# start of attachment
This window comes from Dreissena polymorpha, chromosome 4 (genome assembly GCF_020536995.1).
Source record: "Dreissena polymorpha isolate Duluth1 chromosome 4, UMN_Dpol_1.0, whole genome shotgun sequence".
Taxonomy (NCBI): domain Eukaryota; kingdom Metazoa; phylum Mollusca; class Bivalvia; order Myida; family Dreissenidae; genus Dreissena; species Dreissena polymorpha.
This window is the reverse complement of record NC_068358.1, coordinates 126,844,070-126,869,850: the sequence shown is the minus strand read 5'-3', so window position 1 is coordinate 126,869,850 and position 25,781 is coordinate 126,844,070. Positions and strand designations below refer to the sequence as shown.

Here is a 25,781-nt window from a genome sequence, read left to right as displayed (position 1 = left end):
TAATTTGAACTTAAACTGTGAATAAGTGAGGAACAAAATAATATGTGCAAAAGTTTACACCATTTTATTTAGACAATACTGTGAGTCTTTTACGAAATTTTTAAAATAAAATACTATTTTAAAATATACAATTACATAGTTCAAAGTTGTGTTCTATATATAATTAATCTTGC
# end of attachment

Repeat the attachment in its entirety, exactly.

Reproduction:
This window comes from Dreissena polymorpha, chromosome 4 (genome assembly GCF_020536995.1).
Source record: "Dreissena polymorpha isolate Duluth1 chromosome 4, UMN_Dpol_1.0, whole genome shotgun sequence".
Taxonomy (NCBI): domain Eukaryota; kingdom Metazoa; phylum Mollusca; class Bivalvia; order Myida; family Dreissenidae; genus Dreissena; species Dreissena polymorpha.
This window is the reverse complement of record NC_068358.1, coordinates 126,844,070-126,869,850: the sequence shown is the minus strand read 5'-3', so window position 1 is coordinate 126,869,850 and position 25,781 is coordinate 126,844,070. Positions and strand designations below refer to the sequence as shown.

Here is a 25,781-nt window from a genome sequence, read left to right as displayed (position 1 = left end):
TAATTTGAACTTAAACTGTGAATAAGTGAGGAACAAAATAATATGTGCAAAAGTTTACACCATTTTATTTAGACAATACTGTGAGTCTTTTACGAAATTTTTAAAATAAAATACTATTTTAAAATATACAATTACATAGTTCAAAGTTGTGTTCTATATATAATTAATCTTGC